By Brian E. Clark
UW-Madison has been at the center of the “perfect storm” surrounding human embryonic stem cell research, but the sailing should be smoother for university scientists – at least for the next few years.
That was the thrust of a talk given Friday by Carl Gulbrandsen, managing director of the Wisconsin Alumni Research Foundation (WARF) and director of the WiCell Research Institute.
Gulbrandsen gave the introductory remarks for the symposium, which was dubbed “The Potential of Stem Cells: Public Policy Issues Beyond the Microscope.” More than 100 people attended the conference, ranging from undergraduates to legislators to retired scientists.
The symposium was sponsored by the Robert M. La Follette School of Public Affairs at UW-Madison and WiCell. WARF holds the broad patent covering the technology used to derive human embryonic stem cells and maintains control over five of the embryonic stem cell lines that are approved for use in federally funded research.
Gulbrandsen gave what he called the “30,000-foot perspective” over the controversies surrounding stem cell research. He proudly noted that it was UW-Madison’s James Thomson who first isolated and reproduced human embryonic stem cells in 1997, following 17 years of dogged research.
Today, UW-Madison and WiCell have more than 80 researchers working on various projects using human embryonic stem cells.
The WiCell director said the stem cells, were are created by removing the inner mass from five-to-seven day old embryos, are apparently “immortal” and can give rise to every cell type in the body. They also hold the potential for becoming an unlimited source of cells for transplantation therapies and may one day lead to cures for ailments such as Parkinson’s disease and juvenile diabetes.
Several stem cells companies have already started in Madison. One, founded in part by Thomosn, would use stem cells to test heart drug toxicity, while another hopes to use embryonic stem cells as a source of “biomarkers” for preclinical safety testing of pharmaceutical compounds and disease diagnostics.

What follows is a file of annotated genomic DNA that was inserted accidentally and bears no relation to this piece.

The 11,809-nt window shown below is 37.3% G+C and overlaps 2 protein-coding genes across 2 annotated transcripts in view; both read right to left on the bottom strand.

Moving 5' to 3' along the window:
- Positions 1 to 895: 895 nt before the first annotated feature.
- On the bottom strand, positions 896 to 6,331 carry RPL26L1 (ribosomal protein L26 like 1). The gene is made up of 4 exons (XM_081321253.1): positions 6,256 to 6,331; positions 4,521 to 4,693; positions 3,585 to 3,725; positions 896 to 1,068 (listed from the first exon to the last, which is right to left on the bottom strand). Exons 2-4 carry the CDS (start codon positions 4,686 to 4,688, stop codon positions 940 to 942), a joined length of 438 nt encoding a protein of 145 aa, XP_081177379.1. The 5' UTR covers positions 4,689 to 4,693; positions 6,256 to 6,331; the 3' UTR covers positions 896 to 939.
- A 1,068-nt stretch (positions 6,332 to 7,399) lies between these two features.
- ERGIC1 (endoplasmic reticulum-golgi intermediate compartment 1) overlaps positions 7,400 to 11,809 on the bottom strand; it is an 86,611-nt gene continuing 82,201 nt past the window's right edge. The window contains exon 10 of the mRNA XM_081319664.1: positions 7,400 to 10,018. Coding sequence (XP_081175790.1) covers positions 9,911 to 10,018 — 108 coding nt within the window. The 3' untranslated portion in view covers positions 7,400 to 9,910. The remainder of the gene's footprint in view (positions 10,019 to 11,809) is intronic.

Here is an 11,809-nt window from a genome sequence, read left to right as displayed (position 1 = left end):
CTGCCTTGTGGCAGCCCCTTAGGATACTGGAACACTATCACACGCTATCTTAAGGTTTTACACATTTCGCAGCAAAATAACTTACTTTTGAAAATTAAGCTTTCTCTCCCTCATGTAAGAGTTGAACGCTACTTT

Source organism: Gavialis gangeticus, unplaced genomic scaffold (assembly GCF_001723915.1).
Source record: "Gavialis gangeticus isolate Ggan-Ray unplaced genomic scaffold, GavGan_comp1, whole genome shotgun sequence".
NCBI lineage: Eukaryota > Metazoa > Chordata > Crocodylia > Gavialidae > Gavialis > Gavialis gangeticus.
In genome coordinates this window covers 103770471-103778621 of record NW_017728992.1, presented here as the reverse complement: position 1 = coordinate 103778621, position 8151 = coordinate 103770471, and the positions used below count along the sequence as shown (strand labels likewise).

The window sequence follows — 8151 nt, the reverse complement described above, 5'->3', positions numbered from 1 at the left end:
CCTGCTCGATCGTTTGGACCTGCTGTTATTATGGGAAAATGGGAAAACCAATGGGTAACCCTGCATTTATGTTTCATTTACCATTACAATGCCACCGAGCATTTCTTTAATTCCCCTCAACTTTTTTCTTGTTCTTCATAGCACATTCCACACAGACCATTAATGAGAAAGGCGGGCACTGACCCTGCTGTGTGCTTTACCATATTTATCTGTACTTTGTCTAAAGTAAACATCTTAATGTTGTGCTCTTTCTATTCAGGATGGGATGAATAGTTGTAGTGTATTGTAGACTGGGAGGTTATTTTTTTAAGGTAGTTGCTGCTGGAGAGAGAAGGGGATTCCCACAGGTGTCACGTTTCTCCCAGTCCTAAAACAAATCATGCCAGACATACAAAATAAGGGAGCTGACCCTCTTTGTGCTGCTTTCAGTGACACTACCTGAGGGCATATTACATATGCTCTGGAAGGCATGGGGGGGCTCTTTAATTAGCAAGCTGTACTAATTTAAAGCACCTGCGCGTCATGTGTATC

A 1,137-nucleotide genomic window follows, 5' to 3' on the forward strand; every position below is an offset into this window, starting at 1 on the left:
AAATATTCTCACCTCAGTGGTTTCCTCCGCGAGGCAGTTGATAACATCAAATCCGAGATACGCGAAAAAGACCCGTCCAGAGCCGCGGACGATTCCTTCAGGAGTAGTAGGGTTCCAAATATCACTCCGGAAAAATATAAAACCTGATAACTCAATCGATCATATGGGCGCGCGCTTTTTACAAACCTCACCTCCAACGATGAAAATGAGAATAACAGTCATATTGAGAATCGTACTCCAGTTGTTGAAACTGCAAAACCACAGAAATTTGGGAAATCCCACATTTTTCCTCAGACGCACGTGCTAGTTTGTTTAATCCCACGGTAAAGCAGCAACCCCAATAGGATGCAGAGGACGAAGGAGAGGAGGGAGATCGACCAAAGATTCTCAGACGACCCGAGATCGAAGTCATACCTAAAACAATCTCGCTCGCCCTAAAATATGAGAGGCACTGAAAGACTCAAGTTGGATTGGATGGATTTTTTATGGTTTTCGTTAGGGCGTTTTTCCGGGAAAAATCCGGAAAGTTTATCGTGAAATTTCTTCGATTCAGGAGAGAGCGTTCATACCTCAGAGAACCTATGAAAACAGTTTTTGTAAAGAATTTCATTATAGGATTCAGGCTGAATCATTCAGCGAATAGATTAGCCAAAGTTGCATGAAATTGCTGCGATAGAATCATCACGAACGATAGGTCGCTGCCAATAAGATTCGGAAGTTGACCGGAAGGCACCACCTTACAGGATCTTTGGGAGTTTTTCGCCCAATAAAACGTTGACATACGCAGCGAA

Because the embryos are killed during the procedure, pro-life forces have lobbied hard against embryonic stem cell research. And in the last session, the Wisconsin Legislature passed a bill that would have made some work on the cells a felony. Gov. Jim Doyle vetoed the legislation.
Gulbrandsen said Thomson and others follow ethical guidelines and only use excess embryos that would be discarded from fertilization clinics. The embryos could not be created for purposes of research and no payment was made to donors.
Still, he said, the research became highly politicized and was a main subject of debate in the recent state and national elections. Some prominent scientists said they might leave the state if restrictions were placed on their research.
When the dust settled, Gov. Doyle – an embryonic stem cell backer – was reelected over his conservative opponent, Rep. Mark Green, and pro-stem cell research Democrats gained control in the state Senate.
“In addition, the Assembly was mitigated somewhat,” Gulbrandsen said. “So we feel are more comfortable.”
Gulbrandsen said he wished more federal dollars were available for human embryonic stem cell research.
“But until 2009, the federal situation will stay the same,” he predicted, noting that President Bush had vetoed a bill passed by both the U.S. House and Senate to rescind federal stem cell restrictions.
The symposium drew J.A. “Doc” Hines, (R-Oxford), chairman of the Public Health Committee in the Assembly. The long-time veterinarian said he came to “learn about what’s going on in research here in Wisconsin.”
Though he said he is “vehemently opposed” to destroying embryos, he called the scientific work at UW-Madison “truly remarkable” and said he hopes researchers will be able to one day extract human embryonic stem cells from umbilical cords and embryonic fluid.
State Sen. Mark Miller (D-Monona) also attended the conference. “Human embryonic stem cell research has the potential to help come up with cures for diseases that confound the medical community,” he said.
“Wisconsin is in the forefront of this field and while I understand that there are ethical challenges, I strongly support continued research,” he said.